For when we can’t be outdoors birding in the field, we could always read about birds while indoors.  After I had set up a “Coffee, Tea, and Poetry” event with Modesto-Stanislaus Poetry Center, I thought it would be fun to create a “Read and Recommended” book list for birders, too.  These books are not field guides or reference works, but instead they are about travel, the birding culture, research, and the life histories of various species.  These volumes were recommended by board members.  If you have a book that you would like to recommend, you can send the title, author, publisher and brief description to me at  Literature about birds and their habitats—almost as good as reading the book of nature itself!  Salvatore Salerno

The Species Seekers by Richard Coniff (Norton 2011). This book reads like a connected series of adventure stories, as Coniff portrays amateur naturalists from the mid-18th to the early 20th centuries who roam the earth to discover new plant and animal species.  These almost exclusively European white men are by turns brave and reckless in the quests. The expected racism, colonialism, and unhealthy competition are seldom far from the surface of these stories. You’ve been warned.

Birders: Tales of a Tribe by Mark Cocker (Atlantic Monthly Press, 2002). If you enjoy the eccentric humor and obsessions of British birders, you will appreciate this author’s unique take on the quirks, failures, and triumphs of twitchers and their ilk.

Eye of the Albatross:; Visions of Hope and Survival by Carl Safina (Holt, 2002).  This nature writer takes us through the long journeys of albatrosses and other marine life throughout the Pacific Ocean, as well as illuminating other seafaring voyages of human explorers.

Rare Bird by Maria Mudd Ruth (Rodale, 2005).  This book explores the secretive life of the marbled murrelet, an endangered seabird that nests in the old-growth forest of the Pacific Northwest. The locations of these nests remained unknown for nearly two centuries after Captain Cook, even though the indigenous people told them where to look.

The Cry of the Sandhill Crane by Steve Grooms (North Word Press, 1992). This well-illustrated book describes the status and life cycles of all six subtypes of Sandhill Cranes.  These charismatic dancing birds are is among the oldest lineage of birds on earth.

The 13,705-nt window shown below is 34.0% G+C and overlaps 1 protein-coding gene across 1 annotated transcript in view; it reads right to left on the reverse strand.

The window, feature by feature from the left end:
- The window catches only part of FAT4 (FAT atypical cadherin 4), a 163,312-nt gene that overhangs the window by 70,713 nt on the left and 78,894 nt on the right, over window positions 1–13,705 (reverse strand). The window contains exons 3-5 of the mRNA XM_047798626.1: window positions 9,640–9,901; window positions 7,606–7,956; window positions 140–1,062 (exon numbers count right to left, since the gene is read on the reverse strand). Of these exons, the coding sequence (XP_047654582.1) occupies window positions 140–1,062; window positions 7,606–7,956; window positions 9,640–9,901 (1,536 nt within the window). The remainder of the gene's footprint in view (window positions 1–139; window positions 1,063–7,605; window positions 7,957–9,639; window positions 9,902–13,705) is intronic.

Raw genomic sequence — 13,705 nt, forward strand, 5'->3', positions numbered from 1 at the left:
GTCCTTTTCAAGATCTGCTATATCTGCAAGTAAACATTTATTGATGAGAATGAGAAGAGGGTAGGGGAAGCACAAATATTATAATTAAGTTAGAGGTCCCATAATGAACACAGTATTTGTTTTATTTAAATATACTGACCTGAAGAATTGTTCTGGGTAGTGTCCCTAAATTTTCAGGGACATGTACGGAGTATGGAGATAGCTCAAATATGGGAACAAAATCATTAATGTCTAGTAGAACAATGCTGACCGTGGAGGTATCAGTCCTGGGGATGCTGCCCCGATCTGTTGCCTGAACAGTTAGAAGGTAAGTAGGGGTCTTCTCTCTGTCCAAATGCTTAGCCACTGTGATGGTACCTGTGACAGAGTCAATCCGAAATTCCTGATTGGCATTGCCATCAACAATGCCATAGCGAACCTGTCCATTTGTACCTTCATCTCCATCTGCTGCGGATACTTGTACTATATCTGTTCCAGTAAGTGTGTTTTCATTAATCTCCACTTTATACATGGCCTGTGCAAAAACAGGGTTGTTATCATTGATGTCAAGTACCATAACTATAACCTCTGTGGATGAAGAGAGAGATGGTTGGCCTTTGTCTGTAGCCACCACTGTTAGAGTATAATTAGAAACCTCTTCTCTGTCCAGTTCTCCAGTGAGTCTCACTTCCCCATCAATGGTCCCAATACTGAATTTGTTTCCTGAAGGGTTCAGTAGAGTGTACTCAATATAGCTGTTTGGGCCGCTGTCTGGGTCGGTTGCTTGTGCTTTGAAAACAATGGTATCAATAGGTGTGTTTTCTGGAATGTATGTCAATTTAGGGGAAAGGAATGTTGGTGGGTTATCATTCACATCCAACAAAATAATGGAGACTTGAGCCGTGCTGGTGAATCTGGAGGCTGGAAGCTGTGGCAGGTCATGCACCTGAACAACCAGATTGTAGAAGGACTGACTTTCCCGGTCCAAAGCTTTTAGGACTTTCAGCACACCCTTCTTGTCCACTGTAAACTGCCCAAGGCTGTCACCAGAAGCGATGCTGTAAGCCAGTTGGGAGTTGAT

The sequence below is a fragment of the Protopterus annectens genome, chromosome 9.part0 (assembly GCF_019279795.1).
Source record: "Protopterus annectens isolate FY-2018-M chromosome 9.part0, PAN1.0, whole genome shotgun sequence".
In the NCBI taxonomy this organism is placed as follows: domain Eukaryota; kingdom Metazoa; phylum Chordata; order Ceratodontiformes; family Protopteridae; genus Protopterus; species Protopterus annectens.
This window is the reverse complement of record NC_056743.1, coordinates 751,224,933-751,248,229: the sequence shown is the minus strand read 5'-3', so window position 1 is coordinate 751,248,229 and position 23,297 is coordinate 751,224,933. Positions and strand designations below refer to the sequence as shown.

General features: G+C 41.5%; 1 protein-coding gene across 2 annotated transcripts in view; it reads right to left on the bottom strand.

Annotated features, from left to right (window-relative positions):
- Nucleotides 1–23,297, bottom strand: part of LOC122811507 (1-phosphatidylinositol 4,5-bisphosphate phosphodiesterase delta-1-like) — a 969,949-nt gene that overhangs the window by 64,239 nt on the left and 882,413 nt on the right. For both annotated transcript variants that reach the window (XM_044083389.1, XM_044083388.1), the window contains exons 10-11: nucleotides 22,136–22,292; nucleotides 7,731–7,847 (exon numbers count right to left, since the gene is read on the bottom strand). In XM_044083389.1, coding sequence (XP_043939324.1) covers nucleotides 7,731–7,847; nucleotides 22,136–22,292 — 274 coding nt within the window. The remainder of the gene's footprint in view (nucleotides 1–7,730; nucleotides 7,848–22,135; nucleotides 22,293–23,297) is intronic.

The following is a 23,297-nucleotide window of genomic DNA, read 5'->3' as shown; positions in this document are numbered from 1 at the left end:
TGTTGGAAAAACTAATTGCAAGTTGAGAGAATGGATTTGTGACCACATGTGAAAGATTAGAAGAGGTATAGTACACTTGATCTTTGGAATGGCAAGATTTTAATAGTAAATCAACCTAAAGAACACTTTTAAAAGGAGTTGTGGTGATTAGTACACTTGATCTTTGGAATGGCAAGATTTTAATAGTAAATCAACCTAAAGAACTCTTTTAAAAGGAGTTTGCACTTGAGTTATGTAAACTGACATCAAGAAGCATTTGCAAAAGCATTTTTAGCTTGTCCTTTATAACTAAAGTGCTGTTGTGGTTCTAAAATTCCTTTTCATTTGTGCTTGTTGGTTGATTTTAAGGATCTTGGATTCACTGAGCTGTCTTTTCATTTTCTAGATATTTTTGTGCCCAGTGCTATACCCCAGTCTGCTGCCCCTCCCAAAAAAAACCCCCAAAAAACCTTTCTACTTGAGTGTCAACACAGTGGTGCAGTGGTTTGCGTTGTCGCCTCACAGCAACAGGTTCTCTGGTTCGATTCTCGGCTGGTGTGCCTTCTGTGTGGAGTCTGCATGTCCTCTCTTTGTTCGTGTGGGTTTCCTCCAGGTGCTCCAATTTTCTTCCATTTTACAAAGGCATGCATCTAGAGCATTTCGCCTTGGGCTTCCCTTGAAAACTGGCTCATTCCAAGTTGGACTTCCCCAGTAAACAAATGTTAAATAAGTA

The Return of the Condor by John Moir (Lyons Press, 2006).  Moir chronicles the efforts of the dedicated biologists at the U.S. Fish & Wildlife Service who worked to save the California condor from extinction. These huge, iconic birds numbered only 27 in 1987, and although members of the condor recovery program had been trying to help the population recover in the wild, all but one of the birds lived in captivity.

 A Supremely Bad Idea (Three Mad Birders and Their Quest to See It All) by Luke Dempsey (Bloomsbury USA, 2008). Hilarious journey around America to find the rarest and most beautiful birds.

Ravens in Winter by Bernd Heinrich (Summit Books,1989).  An interesting study of raven behavior, particularly on food-sharing in winter.

Wild America: The Record of a 30,000 Mile Journey Around the Continent by a Distinguished Naturalist and His British Colleague by Roger Tory Peterson and James Fisher (Weathervane Books, 1955).  In April of 1953, naturalists Roger Tory Peterson and James Fisher set out on a 100-day journey across North America, from Newfoundland to Alaska, by way of Mexico!  The book they co-authored is a record of their journey and the wildlife they encountered along the way.  

Return to Wild America: A Yearlong Search for the Continent's Natural Soul by Scott Weidensaul  (North Point Press, 2005).  Fifty years after Peterson and Fisher's journey across North America, naturalist and author Scott Weidensaul retraced their steps to tell the story of Wild America at the turn of the 21st century, discovering what has changed and what has remained the same.  Weidensaul discusses the state of nature in North America and the biggest environmental issues of our time.

Bird Brains by Candace Savage (Greystone Books, 2018).  This lavishly illustrated coffee table book celebrates the beauty and intelligence of sixteen species of the Corvid family of birds throughout North America and Europe.

Kingbird Highway by Kenn Kaufman (Houghton Mifflin,1997). A coming-of-age story of a teenager who drops out of school to hitchhike across the North America on a quest to set a record for number of bird species seen, and in the process develops a deeper understanding of both the natural and the human world.  

Birds of North America by Noel Grove (Hugh Lauter Leven Associates, Inc. 1996). A coffee table book showcasing a collection of over 200 beautiful photographs by some of America’s most renowned nature photographers. This book allows one to see a wide variety of birds up close and discover more about their lives.

Vulture: The Private Life of an Unloved Bird by Katie Fallon (Brandeis University Press, 2017).  The author follows a year in the life of a typical American Turkey Vulture, and in doing so, she makes the readers appreciate and respect this misunderstood and often maligned scavenger.

Eskimo Year by George Miksch Sutton (MacMillan Press, 1934) In 1929-30, ornithologist and bird artist George M. Sutton spent a year living on Southampton Island, in Hudson’s Bay, Canada. The book describes his experiences among the Inuit people and studying birds. His field work was the basis for his Ph.D. thesis at Cornell, after which he spent 11 years as curator of birds, ending his academic career at the University of Oklahoma. Fantastic descriptions of the Arctic environment.  Some reprinted editions lack the photos and Sutton’s illustrations, so look for library copy if you can’t find an original.